Veteran staff member Gretchen Horn became the majority owner of Malaprop’s Bookstore/Cafe and Downtown Books & News in January of 2019. Horn began working at Malaprop’s as a barista in 2001 and held the positions of Barista, Financial Manager, and Director of Finance and Operations. Despite the transition, B’Racz said she does not consider herself retired: “I don’t know how to retire. That’s my new job, to learn how to retire. But I’m up for it. I’m up for that challenge.”
Free Event, so you are welcome to join us even without a ticket but the RSVP is helpful for our planning.
And, if you need childcare, we ask that you register with the number and ages of children so that we are prepared to provide them with their best experience! CLICK HERE FOR MORE DETAILS
One summer evening not long ago, on a rainy Brooklyn rooftop, a friend — a brilliant friend who studies the cosmos and writes uncommonly poetic novels — stunned me with an improbable, deceptively simple yet enormous question: “What does poetry do?”
I fumbled for Baldwin: “The poets [are] the only people who know the truth about us. Soldiers don’t. Statesmen don’t. Priests don’t. Union leaders don’t. Only poets.” And then I mumbled something about how poetry gives shape to our experiences through language, thus conferring validity and dignity upon them, enlarging our access to our own humanity. CLICK HERE TO CONTINUE
Write Here. Write Now.
Welcome to the Flatiron Writers Room – providing a brick & mortar hub for the Asheville writing community.
Located at 5 Covington Street in West Asheville’s vibrant Haywood Road corridor, the Flatiron Writers Room provides space for writers to learn, teach, read, celebrate and, of course, WRITE.
A few years ago I happily discovered Dada Maheshvarananda’s work, and later, when I read his book, After Capitalism, it was a further revelation. A broad and ambitious book, it sets out a comprehensive critique of the economic system that’s literally killing planet Earth as it distorts and destroys all life as we know it—call it the Death Ship. After Capitalism offers, as well, an alternative vision, a humane horizon we can begin to see through the soot and the smut, something to move toward as we engage the struggle against the Dark Angel. The book felt urgent when I first encountered it, and I gave it to friends and comrades everywhere. Its message is even more urgent today—the crisis deepens and the approaching catastrophe accelerates.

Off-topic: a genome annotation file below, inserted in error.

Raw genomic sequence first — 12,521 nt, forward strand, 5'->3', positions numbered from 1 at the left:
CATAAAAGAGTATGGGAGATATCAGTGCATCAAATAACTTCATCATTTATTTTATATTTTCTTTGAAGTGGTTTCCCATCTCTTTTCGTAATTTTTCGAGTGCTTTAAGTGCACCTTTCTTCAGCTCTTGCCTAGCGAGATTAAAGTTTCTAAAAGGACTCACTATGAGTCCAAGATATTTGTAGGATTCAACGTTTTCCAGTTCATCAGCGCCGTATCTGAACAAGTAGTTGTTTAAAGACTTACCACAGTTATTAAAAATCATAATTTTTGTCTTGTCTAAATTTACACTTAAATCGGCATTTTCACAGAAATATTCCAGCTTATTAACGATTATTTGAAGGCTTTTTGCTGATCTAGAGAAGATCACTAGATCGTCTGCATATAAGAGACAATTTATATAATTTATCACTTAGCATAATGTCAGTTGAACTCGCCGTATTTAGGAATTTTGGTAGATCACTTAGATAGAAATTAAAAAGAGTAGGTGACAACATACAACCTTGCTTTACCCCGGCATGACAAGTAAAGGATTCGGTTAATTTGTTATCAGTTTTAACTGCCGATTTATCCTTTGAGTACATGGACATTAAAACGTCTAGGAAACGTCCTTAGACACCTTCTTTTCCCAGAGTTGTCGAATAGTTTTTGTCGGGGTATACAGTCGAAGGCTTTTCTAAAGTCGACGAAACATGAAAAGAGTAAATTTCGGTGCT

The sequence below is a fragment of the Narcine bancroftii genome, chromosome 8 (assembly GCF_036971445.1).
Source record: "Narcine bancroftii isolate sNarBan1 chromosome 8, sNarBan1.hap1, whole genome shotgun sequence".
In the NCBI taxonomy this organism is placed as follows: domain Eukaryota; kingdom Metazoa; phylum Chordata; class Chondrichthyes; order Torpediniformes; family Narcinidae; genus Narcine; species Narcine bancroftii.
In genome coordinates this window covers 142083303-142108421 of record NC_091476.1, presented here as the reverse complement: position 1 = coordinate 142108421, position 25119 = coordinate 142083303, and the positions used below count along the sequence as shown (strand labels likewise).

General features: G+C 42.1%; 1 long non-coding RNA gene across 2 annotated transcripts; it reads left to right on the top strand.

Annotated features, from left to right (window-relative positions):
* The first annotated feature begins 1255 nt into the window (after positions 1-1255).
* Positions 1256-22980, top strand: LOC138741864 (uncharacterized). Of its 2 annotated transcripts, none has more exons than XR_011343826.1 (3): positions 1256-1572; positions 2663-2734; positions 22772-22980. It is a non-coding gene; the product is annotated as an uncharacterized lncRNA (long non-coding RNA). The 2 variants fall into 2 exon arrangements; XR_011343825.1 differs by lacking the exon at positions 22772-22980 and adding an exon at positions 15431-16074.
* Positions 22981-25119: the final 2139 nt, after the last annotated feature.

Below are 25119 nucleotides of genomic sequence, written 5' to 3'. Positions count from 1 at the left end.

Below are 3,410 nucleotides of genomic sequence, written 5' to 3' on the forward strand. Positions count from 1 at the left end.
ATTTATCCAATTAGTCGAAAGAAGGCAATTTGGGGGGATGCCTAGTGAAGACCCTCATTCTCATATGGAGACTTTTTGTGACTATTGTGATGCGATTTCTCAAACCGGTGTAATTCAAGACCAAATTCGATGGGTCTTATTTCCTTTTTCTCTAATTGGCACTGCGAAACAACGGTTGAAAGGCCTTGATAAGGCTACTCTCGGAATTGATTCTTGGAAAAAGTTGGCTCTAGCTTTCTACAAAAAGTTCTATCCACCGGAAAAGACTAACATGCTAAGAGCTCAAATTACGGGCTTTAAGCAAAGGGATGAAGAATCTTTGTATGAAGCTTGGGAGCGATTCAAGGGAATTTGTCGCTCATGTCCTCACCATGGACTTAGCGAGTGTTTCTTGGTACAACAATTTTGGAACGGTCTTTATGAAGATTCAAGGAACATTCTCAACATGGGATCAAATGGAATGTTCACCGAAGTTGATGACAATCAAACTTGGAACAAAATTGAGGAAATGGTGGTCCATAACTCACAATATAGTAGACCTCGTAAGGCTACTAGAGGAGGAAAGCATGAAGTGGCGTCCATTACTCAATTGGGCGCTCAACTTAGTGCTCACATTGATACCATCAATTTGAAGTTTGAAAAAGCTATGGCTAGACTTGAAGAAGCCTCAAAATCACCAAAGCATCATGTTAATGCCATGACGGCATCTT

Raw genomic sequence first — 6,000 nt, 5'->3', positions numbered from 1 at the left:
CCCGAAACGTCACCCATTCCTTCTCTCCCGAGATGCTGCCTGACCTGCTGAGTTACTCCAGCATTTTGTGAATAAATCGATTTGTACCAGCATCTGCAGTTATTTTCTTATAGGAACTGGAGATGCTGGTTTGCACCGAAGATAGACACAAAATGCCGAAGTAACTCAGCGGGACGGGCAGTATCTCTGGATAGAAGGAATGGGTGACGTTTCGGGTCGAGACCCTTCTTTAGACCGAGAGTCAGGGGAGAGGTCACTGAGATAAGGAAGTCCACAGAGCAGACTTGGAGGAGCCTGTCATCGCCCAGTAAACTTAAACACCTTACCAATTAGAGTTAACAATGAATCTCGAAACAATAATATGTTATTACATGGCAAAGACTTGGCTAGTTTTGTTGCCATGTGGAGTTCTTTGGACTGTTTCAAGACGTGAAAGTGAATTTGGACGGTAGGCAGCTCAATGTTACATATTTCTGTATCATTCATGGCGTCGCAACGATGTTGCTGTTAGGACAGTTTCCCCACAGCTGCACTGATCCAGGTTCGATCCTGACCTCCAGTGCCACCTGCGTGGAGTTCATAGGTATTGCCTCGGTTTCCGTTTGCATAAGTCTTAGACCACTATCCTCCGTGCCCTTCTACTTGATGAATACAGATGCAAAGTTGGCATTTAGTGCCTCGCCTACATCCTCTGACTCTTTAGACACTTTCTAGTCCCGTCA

We’ve done a re-run of my poetry book and CD, Toward the Clearing, more copies available!
Jean describes her poetry as “a choreography of words” as she joins her poetry with musical accompaniment. Her poetry book includes a CD of the poems accompanied by oboe, English horn, flute, piano, fretless banjo, violin, and balafon in the final product that is a beautiful collaboration with regional musicians and readers. Jean’s work has previously been published in It’s All Relative – Tales from the Tree, and in The Great Smokies Review – Online Publication through UNC Asheville
Joy Harjo was born in Tulsa, Oklahoma on May 9, 1951, and is a member of the Mvskoke/Creek Nation. She received a BA from the University of New Mexico before earning an MFA from the Iowa Writers Workshop in 1978.
Shining Rock is a mountain in Appalachian North Carolina; we choose it as a title for our anthology because of its metaphorical properties. As co-editors, we come to poetry with a strong commitment to the literary traditions that challenge readers to become continually educated by poetry.
Not like the brazen giant of Greek fame,
With conquering limbs astride from land to land;
Here at our sea-washed, sunset gates shall stand
A mighty woman with a torch, whose flame
Is the imprisoned lightning, and her name
Mother of Exiles. From her beacon-hand
Glows world-wide welcome; her mild eyes command
The air-bridged harbor that twin cities frame.
“Keep, ancient lands, your storied pomp!” cries she
With silent lips. “Give me your tired, your poor,
Your huddled masses yearning to breathe free,
The wretched refuse of your teeming shore.
Send these, the homeless, tempest-tost to me,
I lift my lamp beside the golden door!”
We know you’ve heard the news that the East Asheville library is getting a new home. But with changes come questions, and we want you to have all the information possible during this time of transition. So, below is a list of frequently asked questions.
Transforming Hate is a project comprised of folded origami cranes, photographs, installations, artist books, other image-text narratives, and workshops with local community organizations. In this work, historical elements are used as a framing device to construct the evolution of our shared identity… Origami cranes were folded from pages of white supremacist books.